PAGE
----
Is There Mac-and-Cheese Rehab?


(The Root) — "Slave food." I've referred that way many times to the genre of cuisine known as soul food without examining the deeper implications of the phrase. It's a passing thought that many of my friends and I have had as we describe black-American cultural food staples like fried chicken, pork ribs and collard greens.

As these foods have become synonymous with the black community, so have illnesses such as heart disease, diabetes and high blood pressure. I've had friends jokingly say, "Time for some high blood pressure!" as we set out on a mission to grab some slow-cooked pork with a side of macaroni and cheese. We all have an inkling that this "slave food" may not be very good for us, but we partake anyway — and at times in massive portions. This very idea is what's at the core of Byron Hurt's new documentary, Soul Food Junkies.


After Hurt's father, an avid lover and indulger of soul food, passed away at the age of 63, the director decided to examine this legendary food genre and its effect on the black community. The director's relationship with his father acts as the thread that weaves through Hurt's journey of discovery. With tinges of Food, Inc., Super Size Me and other food-exploration documentaries, Soul Food Junkies distinguishes itself through its black perspective and focus on black American life.

The story behind the making of Soul Food Junkies is an interesting one. After the Beyond Beats and Rhymes director embarked on making the film, his funding — $100,000 — was pulled while the project was incomplete. Instead of shelving the film, Hurt and his team turned to Kickstarter — the popular fund-raising crowdsourcing platform — to raise $25,000. After they raised more than $30,000 the project moved forward, and the completed film will be broadcast on PBS in January 2013.

As someone who has often critiqued media and their representation of black people and blackness as a whole, I found it comforting to see a story such as this told by blacks through the lens of blackness while still having universal appeal.

"My intention," Hurt explained at a Q&A session after the screening of the documentary for his Kickstarter backers, "is to have all of us walk away from this film thinking a little more critically about what we put on our plate; thinking a little more critically about the food we have access or do not have access to in our communities; and thinking about more ways that we can be more aware and more critical about our food environment — what's out there, what we're consuming – [so we can] start [making] connections about the people that we see in our neighborhoods and people in our families that may be struggling with nutritional-related diseases."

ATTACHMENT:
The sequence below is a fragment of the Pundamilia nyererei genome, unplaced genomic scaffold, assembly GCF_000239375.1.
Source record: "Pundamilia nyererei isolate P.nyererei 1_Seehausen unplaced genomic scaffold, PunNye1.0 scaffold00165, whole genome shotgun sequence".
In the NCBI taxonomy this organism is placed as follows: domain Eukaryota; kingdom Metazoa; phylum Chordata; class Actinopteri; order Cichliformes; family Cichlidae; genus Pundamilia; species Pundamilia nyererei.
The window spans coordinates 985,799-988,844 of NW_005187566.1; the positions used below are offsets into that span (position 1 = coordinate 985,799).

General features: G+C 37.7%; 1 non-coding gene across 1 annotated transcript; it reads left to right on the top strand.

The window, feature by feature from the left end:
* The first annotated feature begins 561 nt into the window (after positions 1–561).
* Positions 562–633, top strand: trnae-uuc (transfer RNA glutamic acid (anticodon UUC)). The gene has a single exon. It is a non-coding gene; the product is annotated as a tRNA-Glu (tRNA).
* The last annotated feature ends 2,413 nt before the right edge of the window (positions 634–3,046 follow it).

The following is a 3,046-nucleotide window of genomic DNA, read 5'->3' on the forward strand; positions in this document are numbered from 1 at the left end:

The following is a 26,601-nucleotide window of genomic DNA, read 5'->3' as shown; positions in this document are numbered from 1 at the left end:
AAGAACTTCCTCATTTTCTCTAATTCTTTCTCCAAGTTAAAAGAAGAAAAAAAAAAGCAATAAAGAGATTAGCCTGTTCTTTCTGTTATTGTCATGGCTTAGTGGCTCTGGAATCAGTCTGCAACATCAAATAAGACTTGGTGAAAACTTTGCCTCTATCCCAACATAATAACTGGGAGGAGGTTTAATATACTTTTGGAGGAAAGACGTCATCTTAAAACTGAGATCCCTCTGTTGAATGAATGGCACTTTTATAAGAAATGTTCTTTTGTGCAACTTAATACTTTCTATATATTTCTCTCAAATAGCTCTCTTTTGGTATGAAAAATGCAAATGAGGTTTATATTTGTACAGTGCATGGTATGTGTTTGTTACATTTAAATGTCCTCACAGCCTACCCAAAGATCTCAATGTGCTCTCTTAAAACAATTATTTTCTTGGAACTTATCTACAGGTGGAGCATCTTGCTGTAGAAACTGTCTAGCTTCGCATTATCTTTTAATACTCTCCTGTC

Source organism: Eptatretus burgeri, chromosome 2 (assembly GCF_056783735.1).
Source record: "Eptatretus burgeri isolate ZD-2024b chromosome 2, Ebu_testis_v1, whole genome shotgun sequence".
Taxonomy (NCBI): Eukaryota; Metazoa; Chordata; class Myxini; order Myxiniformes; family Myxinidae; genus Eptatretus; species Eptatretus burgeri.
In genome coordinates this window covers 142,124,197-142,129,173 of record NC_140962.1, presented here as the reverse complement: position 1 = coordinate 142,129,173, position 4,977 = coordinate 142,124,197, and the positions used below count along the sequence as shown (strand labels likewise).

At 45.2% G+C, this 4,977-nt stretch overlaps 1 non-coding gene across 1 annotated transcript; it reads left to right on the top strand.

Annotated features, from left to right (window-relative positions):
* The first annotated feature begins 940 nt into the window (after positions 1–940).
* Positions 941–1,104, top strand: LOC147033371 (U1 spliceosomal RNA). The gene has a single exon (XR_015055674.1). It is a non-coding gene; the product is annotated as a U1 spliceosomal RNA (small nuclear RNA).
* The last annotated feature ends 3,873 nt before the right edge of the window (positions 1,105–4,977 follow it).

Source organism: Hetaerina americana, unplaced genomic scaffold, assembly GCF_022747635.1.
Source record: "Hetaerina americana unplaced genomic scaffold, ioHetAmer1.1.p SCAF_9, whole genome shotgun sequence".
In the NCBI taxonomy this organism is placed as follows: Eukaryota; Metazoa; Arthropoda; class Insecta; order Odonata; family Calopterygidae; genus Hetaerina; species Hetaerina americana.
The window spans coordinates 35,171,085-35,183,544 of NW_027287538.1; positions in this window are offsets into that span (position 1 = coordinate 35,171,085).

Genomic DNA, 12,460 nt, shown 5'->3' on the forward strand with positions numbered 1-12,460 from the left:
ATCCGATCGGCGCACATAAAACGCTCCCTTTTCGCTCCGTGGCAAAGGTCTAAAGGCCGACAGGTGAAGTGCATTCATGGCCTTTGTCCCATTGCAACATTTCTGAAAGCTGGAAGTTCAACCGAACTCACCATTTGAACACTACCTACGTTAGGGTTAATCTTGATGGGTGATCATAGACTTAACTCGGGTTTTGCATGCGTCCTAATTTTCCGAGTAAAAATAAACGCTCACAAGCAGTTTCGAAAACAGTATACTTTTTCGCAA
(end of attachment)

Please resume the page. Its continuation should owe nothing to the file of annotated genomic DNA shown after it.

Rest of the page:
Hurt's loss of his father casts a long shadow over the documentary. The film attempts to celebrate the history and love of soul food within the black community, but it feels as if it's creating a thesis to blame the food for the health ills within black America.

Hurt acknowledged that some viewers thought — and still do — that he was attacking the institution of soul food. He said that there were critiques levied against him that the documentary was an indictment of a staple of the community. He argued, though, that his message is one of understanding and moderation. And while, yes, he does make this argument toward the latter part of the movie, it feels tacked on. The movie feels as if it's building to a crescendo in its case against soul food and then makes an abrupt left turn.


Experts, scholars and other pillars of the black community itself are peppered throughout the film; Dick Gregory, Michaela Angela Davis and others give context and perspective on the subject. Gregory explains that the soul food from his day is completely different from that of today. With homegrown animals and vegetables, the food — which wasn't exactly healthy even then — was at least lacking in the chemicals and hormones that our current food contains.

The conversation that Hurt desires to spark within the black community is valid, and one that's desperately needed. And while the film creates an amazing starting point, it leaves a little too much behind. Many topics are touched on — from historical facts such as the type of nutrition slaves needed, based on the calories they burned in the fields, to the effects of different types of food on the body — but needed to be presented in more detail.


While I strongly recommend that people see Soul Food Junkies, I'm actually more excited about the possibilities this film creates for future exploration of the topic. I'm excited about the young filmmakers who will see the space that Hurt has created and will desire to pick up the ball and keep running, examining in greater depth the health disparities within communities of color in America.

Soul Food Junkies is a love letter from a black son to his black father, with the backdrop of a discussion of black health and food justice. The documentary is less heady than some, but its more palatable presentation will hopefully engage, entertain and educate. 


Soul Food Junkies will be screened on Thurs., Aug. 30, at 7 p.m. in New York City at Lincoln Center's Walter Reade Theater, 165 W. 65th St. There will be a live performance by Dead Prez and a panel that includes Sonia Sanchez, Marc Lamont Hill, Byron Hurt and others.

Elon James White is a writer and satirist and host of the award-winning video and radio series This Week in Blackness. Listen Monday to Thursday at TWIB.FM and subscribe on iTunes. Follow him on TwitterFacebookGoogle+ and Tumblr.


Elon James White is a writer and satirist and host of the award-winning video and radio series This Week in Blackness. Listen Monday to Thursday at 1:30 p.m. EST at TWIB.FM and watch at TV.TWIB.ME/LIVE. Follow him on Twitter, Facebook, Google+ and Tumblr.